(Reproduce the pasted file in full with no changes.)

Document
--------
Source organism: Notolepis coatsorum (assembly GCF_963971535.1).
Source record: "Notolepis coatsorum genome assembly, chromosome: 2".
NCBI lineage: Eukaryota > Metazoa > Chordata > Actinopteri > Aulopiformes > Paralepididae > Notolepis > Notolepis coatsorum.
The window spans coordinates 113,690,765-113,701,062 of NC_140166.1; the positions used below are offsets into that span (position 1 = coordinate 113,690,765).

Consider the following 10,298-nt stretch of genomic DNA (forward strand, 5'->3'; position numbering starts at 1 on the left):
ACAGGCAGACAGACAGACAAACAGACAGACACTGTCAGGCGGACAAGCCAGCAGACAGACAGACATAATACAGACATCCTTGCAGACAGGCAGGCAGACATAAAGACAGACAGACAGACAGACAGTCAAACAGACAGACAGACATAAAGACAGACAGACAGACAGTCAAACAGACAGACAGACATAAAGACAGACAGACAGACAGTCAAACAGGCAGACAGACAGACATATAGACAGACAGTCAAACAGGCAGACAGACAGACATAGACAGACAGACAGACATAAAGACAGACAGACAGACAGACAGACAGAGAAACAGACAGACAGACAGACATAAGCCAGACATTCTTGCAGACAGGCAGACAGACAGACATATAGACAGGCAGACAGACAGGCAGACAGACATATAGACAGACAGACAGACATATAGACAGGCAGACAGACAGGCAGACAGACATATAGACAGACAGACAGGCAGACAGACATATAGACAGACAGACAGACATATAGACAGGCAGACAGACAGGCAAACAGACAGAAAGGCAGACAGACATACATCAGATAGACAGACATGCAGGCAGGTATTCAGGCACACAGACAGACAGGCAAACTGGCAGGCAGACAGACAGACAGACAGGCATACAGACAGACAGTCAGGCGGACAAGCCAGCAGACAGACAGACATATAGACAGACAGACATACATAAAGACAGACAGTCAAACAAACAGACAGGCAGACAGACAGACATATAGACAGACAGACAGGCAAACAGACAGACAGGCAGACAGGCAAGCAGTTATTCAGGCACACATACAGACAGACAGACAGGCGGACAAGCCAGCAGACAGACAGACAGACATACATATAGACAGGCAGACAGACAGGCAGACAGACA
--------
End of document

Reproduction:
Source organism: Notolepis coatsorum (assembly GCF_963971535.1).
Source record: "Notolepis coatsorum genome assembly, chromosome: 2".
NCBI lineage: Eukaryota > Metazoa > Chordata > Actinopteri > Aulopiformes > Paralepididae > Notolepis > Notolepis coatsorum.
The window spans coordinates 113,690,765-113,701,062 of NC_140166.1; the positions used below are offsets into that span (position 1 = coordinate 113,690,765).

Consider the following 10,298-nt stretch of genomic DNA (forward strand, 5'->3'; position numbering starts at 1 on the left):
ACAGGCAGACAGACAGACAAACAGACAGACACTGTCAGGCGGACAAGCCAGCAGACAGACAGACATAATACAGACATCCTTGCAGACAGGCAGGCAGACATAAAGACAGACAGACAGACAGACAGTCAAACAGACAGACAGACATAAAGACAGACAGACAGACAGTCAAACAGACAGACAGACATAAAGACAGACAGACAGACAGTCAAACAGGCAGACAGACAGACATATAGACAGACAGTCAAACAGGCAGACAGACAGACATAGACAGACAGACAGACATAAAGACAGACAGACAGACAGACAGACAGAGAAACAGACAGACAGACAGACATAAGCCAGACATTCTTGCAGACAGGCAGACAGACAGACATATAGACAGGCAGACAGACAGGCAGACAGACATATAGACAGACAGACAGACATATAGACAGGCAGACAGACAGGCAGACAGACATATAGACAGACAGACAGGCAGACAGACATATAGACAGACAGACAGACATATAGACAGGCAGACAGACAGGCAAACAGACAGAAAGGCAGACAGACATACATCAGATAGACAGACATGCAGGCAGGTATTCAGGCACACAGACAGACAGGCAAACTGGCAGGCAGACAGACAGACAGACAGGCATACAGACAGACAGTCAGGCGGACAAGCCAGCAGACAGACAGACATATAGACAGACAGACATACATAAAGACAGACAGTCAAACAAACAGACAGGCAGACAGACAGACATATAGACAGACAGACAGGCAAACAGACAGACAGGCAGACAGGCAAGCAGTTATTCAGGCACACATACAGACAGACAGACAGGCGGACAAGCCAGCAGACAGACAGACAGACATACATATAGACAGGCAGACAGACAGGCAGACAGACA